Winner of the 2009 A. Bertram Chandler Award
This year’s A Bertram Chandler Award goes to Rosaleen Love. She has had a distinguished career, firstly in the philosophy of science, and science writing, but also expressed in lively, playful, diverting and yet deeply serious speculative fiction short stories. She is an intellectual game-player with the notions of science.
Rosaleen Love, née King, was born in 1940, in Sydney, but grew up in Ipswich, Queensland. She gained early knowledge of science from her father Rocky, a pioneer in country veterinarian practice. Her mother Lucille combined science and writing, being first a cattle bacteriologist, then as Mary Bishop, a writer of short stories and two books, In the Doghouse, and It’s a Dog’s Life, about being married to a country vet. Her sister Kathleen is a soil biologist. She studied at Queensland, Cambridge and Melbourne Universities, firstly graduating in science, then the history and philosophy of science.
As she says, she has an abiding interest in the history of wrong ideas. She later taught in this subject at Swinburne University, switching to creative writing teaching at Victoria University. Currently she is a research associate at La Trobe and Monash Universities, teaching the writing of fiction at La Trobe.
In 1961 she married Harold Love, who became a Professor of English at Monash University. His research interests varied from seventeenth-century manuscripts to the Australian theatre. They both had an enthusiasm for Baroque music. They have four children. Harold Love died in 2007. She has two grandsons.
Her creative writing began with short stories, which while not being published initially, kept winning short story awards. Her first story, ‘The Laws of Life’, won the FAW State of Victoria award for 1983. When she did publish, she placed stories both in science fiction and literary publications, from Aphelion to Overland and Westerly. At the same time she was science writing, being a science columnist for Australian Society, and a contributing editor, Science and Technology, for the Age Monthly Review.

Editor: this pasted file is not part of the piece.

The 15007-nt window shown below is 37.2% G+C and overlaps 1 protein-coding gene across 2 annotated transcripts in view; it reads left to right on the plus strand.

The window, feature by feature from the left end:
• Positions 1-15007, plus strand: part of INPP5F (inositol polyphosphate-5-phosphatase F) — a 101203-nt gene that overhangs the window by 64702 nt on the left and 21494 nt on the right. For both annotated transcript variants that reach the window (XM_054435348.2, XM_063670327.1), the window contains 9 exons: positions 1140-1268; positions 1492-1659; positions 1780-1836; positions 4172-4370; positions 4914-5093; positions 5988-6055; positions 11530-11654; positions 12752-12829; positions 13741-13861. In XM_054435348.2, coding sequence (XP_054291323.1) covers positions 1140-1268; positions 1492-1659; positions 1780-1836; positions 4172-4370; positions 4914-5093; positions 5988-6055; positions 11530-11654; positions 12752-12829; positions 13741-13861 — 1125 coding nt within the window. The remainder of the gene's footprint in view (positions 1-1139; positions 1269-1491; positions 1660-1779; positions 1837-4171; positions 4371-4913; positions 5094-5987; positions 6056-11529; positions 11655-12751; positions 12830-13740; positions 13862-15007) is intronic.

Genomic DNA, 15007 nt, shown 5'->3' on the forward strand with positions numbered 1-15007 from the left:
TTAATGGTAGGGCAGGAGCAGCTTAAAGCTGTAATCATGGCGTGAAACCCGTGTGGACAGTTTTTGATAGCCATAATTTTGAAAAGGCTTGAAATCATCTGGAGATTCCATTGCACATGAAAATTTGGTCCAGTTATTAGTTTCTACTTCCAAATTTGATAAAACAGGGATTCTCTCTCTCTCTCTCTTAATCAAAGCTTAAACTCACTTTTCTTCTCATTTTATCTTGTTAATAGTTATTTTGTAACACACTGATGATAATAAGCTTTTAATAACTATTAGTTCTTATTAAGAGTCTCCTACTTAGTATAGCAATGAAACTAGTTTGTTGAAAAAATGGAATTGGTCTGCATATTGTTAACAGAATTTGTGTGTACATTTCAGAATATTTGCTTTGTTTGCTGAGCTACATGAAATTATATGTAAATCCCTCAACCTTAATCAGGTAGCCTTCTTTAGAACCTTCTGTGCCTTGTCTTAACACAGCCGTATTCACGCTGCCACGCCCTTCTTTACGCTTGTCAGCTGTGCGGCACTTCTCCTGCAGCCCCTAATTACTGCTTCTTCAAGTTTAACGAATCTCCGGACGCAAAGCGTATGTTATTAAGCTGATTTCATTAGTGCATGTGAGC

Her first book was an edited anthology of Australian science writing, If Atoms Could Talk, for Greenhouse Press (1987). She followed with The Total Devotion Machine and Other Stories, published in London with the Women’s Press in 1989. Australian writer George Turner had noted her work whilst judging a SF convention short story competition; now he contributed an apt blurb: ‘Here is a writer who takes joy in absurdity, laughing not at life but with it. To Rosaleen Love the extraordinary is what we do all the time.’
Rosaleen Love thus became the first Australian women speculative fiction writer to publish a collection of short stories internationally. The title story was typical Love, using the established science-fictional motif of intelligent robots, but here applied to childcare. Mary Beth is an astronaut, a single mother with two children. When she flies off to Mars she hires a Total Devotion Machine, to look after the children. But the machine is both pragmatic, and deeply manipulative, and settles the situation to its own, the children’s and Mary Beth’s satisfaction. The tone might be playful, but the concerns were serious. Other stories showed that ecology was as much a concern of the author’s as feminism, explored in a distinctive auctorial voice that managed both to be both warm and ironic.
Love has commented that at midnight, all her novels resolve themselves into short stories. She has continued to work in the short-story mode, alternating with science writing. In 1993 the Women’s Press published her second collection, Evolution Annie, whose stories had debuted in such varied publications as Arena, Eidolon, and Dale Spender’s 1991 anthology Heroines. Continuing to set herself challenges, she learnt to scuba-dive for the non-fiction Reefscape: Reflections on the Great Barrier Reef, which appeared from Allen & Unwin in 2000, and was reprinted by Joseph Henry Press in the US. During this time, she was an invited member of the Humanity 3000 series, 1999-2000, organised by the Foundation for the Future in Seattle. Another Seattle connection came when a third collection of stories, The Travelling Tide, was published by Aqueduct Press in their Conversation Pieces series, 2005. Like Reefscape, it had a nautical theme. She also appeared on numerous convention panels, science-fictional, scientific, and futuristic, being a regular guest at the Wiscon convention.
Although she had regularly appeared in science fictional shortlists, it was not until 2006 that she won an Aurealis award, for ‘Once Giants Ruled the Earth’, in the category of best fantasy short story.
Her writing encompasses fiction and non-fiction, writing for children and adults, science, ecology, the indigenous and the spiritual. She is wit and soda fizz, serious extrapolation and a keen sense of life’s absurdities. Long may she continue to delight us!